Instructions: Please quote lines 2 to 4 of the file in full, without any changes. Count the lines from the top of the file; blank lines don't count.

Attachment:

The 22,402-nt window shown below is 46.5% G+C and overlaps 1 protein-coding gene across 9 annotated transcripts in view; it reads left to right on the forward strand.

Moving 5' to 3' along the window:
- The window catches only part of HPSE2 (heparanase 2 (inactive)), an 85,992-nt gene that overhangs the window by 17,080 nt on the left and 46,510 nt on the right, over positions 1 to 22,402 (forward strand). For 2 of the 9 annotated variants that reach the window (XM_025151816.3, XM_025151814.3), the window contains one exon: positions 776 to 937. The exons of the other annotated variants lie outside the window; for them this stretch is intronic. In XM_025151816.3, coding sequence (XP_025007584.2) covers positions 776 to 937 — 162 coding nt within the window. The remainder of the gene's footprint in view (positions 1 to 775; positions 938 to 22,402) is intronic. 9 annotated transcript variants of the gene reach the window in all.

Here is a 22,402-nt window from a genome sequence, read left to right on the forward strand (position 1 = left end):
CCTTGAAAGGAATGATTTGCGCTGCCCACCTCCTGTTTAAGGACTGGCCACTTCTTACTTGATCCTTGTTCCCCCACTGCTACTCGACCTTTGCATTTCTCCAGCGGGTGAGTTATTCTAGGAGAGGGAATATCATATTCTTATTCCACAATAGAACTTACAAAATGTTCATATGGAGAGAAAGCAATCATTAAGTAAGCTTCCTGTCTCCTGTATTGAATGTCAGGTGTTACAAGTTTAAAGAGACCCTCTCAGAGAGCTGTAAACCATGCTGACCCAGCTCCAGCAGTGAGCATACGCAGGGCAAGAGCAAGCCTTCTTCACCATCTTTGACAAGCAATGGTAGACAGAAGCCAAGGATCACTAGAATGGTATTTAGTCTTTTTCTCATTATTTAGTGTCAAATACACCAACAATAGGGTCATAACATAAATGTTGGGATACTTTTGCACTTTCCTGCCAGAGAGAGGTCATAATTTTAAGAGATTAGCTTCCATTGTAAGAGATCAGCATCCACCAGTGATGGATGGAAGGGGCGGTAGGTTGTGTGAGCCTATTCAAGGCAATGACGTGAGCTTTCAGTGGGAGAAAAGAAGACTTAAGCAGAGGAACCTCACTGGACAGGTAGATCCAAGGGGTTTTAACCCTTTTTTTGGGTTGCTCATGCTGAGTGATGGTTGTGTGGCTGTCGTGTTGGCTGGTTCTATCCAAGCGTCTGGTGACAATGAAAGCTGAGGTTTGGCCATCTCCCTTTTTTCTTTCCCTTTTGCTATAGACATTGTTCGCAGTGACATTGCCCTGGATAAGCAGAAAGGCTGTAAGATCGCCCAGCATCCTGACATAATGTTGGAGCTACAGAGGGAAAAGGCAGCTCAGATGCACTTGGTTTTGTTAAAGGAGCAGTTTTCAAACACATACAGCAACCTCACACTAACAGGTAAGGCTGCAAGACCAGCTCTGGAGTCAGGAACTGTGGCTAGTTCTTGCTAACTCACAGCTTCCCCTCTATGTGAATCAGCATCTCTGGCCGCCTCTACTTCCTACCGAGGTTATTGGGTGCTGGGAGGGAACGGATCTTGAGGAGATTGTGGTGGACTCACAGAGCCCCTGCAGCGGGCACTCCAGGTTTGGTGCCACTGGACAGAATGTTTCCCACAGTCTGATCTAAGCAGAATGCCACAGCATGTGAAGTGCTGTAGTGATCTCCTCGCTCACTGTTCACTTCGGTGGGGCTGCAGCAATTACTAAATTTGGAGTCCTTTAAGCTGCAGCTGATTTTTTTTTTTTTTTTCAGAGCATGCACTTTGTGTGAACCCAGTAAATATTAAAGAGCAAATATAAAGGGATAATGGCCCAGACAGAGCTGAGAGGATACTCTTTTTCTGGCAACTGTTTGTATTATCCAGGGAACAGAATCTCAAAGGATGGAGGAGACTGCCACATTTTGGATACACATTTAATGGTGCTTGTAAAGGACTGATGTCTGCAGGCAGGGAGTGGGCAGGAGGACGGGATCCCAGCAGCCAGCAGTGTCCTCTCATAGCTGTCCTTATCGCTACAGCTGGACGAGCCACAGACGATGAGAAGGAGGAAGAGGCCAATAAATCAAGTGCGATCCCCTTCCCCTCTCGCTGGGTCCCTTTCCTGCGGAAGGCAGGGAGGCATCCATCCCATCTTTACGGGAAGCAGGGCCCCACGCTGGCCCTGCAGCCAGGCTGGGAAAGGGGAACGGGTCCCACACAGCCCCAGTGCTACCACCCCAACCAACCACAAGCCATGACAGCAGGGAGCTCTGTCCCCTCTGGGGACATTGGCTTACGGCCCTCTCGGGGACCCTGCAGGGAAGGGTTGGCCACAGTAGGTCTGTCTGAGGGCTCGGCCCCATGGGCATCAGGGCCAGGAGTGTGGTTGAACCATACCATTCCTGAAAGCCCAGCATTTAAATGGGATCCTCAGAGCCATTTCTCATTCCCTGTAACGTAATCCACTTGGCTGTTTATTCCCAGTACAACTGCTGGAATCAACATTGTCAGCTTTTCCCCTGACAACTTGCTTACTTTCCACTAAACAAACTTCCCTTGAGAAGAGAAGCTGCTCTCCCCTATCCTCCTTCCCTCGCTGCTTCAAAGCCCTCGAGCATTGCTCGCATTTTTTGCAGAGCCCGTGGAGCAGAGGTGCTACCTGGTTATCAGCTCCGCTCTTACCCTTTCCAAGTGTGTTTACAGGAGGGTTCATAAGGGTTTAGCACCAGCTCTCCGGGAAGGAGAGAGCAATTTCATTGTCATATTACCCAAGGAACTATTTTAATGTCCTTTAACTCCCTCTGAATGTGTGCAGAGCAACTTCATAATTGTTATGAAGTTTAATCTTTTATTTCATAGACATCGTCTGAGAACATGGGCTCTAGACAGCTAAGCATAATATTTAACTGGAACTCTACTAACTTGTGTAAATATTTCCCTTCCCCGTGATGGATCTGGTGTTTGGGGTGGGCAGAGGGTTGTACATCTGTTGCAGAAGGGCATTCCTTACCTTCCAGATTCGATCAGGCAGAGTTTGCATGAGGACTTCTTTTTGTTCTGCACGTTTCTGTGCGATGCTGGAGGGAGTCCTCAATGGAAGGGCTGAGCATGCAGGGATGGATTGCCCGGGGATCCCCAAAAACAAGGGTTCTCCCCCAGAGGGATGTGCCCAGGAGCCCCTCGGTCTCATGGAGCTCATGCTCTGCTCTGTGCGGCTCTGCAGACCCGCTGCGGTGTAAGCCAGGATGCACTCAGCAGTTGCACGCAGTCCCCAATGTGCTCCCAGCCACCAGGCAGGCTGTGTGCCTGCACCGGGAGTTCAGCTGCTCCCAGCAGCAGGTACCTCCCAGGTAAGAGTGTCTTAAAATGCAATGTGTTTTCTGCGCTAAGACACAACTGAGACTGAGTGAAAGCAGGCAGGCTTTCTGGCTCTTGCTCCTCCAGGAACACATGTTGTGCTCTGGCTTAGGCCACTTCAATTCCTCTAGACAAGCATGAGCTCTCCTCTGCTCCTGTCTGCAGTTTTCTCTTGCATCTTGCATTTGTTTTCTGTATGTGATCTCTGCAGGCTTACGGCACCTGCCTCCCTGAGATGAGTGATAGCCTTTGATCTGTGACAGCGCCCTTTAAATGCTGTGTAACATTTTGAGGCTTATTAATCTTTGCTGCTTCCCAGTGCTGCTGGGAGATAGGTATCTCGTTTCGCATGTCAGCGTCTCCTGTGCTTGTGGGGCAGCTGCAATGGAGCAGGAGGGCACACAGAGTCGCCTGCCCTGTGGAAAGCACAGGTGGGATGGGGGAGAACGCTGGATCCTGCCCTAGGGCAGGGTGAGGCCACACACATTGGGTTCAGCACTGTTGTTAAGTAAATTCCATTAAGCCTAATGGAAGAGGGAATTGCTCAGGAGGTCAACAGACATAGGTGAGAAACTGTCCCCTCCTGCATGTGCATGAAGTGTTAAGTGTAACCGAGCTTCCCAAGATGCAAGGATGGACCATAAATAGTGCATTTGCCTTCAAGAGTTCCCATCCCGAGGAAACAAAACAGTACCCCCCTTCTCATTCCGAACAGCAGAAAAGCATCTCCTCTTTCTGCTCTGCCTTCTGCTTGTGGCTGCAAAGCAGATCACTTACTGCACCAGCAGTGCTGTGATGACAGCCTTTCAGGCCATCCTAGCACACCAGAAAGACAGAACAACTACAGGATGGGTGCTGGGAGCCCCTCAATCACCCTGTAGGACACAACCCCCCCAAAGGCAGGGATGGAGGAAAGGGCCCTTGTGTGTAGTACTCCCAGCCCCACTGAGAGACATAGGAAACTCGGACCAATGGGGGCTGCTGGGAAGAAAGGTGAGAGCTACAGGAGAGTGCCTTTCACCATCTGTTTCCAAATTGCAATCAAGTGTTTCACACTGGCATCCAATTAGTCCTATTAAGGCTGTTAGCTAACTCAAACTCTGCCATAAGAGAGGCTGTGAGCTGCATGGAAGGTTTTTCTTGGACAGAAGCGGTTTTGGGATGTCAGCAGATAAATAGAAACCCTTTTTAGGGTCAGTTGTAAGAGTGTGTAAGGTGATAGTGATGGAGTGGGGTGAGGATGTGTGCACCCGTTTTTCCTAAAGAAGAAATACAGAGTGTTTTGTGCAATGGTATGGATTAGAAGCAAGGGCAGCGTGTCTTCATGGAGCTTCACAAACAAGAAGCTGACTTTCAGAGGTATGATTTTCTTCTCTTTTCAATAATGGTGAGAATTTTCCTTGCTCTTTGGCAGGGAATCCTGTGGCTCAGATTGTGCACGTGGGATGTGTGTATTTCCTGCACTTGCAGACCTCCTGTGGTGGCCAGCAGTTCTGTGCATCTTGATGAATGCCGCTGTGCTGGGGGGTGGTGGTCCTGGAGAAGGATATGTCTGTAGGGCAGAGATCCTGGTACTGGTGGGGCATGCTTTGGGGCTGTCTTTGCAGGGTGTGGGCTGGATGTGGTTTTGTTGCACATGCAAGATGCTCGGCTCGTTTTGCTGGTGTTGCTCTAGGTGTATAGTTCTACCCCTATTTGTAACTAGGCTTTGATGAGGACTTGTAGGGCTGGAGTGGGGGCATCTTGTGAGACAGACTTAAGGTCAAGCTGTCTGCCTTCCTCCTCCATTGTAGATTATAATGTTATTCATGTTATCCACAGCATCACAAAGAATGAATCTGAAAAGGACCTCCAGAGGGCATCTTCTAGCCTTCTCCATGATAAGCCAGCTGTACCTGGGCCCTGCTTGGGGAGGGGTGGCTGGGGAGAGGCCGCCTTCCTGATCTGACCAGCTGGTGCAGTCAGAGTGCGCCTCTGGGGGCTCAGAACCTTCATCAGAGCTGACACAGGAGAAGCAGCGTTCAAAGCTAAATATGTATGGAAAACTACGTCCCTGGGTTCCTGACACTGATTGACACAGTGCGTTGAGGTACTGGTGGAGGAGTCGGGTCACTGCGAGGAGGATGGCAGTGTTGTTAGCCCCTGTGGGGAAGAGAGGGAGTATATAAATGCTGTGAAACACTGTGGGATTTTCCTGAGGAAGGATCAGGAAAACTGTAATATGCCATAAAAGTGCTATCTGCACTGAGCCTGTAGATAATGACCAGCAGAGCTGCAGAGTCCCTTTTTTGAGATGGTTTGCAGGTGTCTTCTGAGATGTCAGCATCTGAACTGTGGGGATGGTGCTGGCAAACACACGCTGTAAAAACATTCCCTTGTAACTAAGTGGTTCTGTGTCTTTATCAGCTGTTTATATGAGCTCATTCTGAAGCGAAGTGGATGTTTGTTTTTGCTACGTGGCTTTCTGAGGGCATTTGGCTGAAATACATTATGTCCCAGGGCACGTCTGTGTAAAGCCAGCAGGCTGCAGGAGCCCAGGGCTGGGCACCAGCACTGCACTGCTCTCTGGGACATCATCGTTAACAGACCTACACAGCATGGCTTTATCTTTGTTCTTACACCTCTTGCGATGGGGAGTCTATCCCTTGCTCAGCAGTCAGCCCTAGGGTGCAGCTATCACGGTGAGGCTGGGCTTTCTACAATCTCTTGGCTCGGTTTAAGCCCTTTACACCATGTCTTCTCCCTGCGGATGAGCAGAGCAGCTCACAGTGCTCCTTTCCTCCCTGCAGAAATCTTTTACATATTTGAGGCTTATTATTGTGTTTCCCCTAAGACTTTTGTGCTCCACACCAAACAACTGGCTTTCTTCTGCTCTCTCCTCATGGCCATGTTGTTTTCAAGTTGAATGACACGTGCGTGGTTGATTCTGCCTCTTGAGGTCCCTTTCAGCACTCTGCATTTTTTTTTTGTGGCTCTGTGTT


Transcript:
Moving 5' to 3' along the window:
- The window catches only part of HPSE2 (heparanase 2 (inactive)), an 85,992-nt gene that overhangs the window by 17,080 nt on the left and 46,510 nt on the right, over positions 1 to 22,402 (forward strand). For 2 of the 9 annotated variants that reach the window (XM_025151816.3, XM_025151814.3), the window contains one exon: positions 776 to 937. The exons of the other annotated variants lie outside the window; for them this stretch is intronic. In XM_025151816.3, coding sequence (XP_025007584.2) covers positions 776 to 937 — 162 coding nt within the window. The remainder of the gene's footprint in view (positions 1 to 775; positions 938 to 22,402) is intronic. 9 annotated transcript variants of the gene reach the window in all.

Here is a 22,402-nt window from a genome sequence, read left to right on the forward strand (position 1 = left end):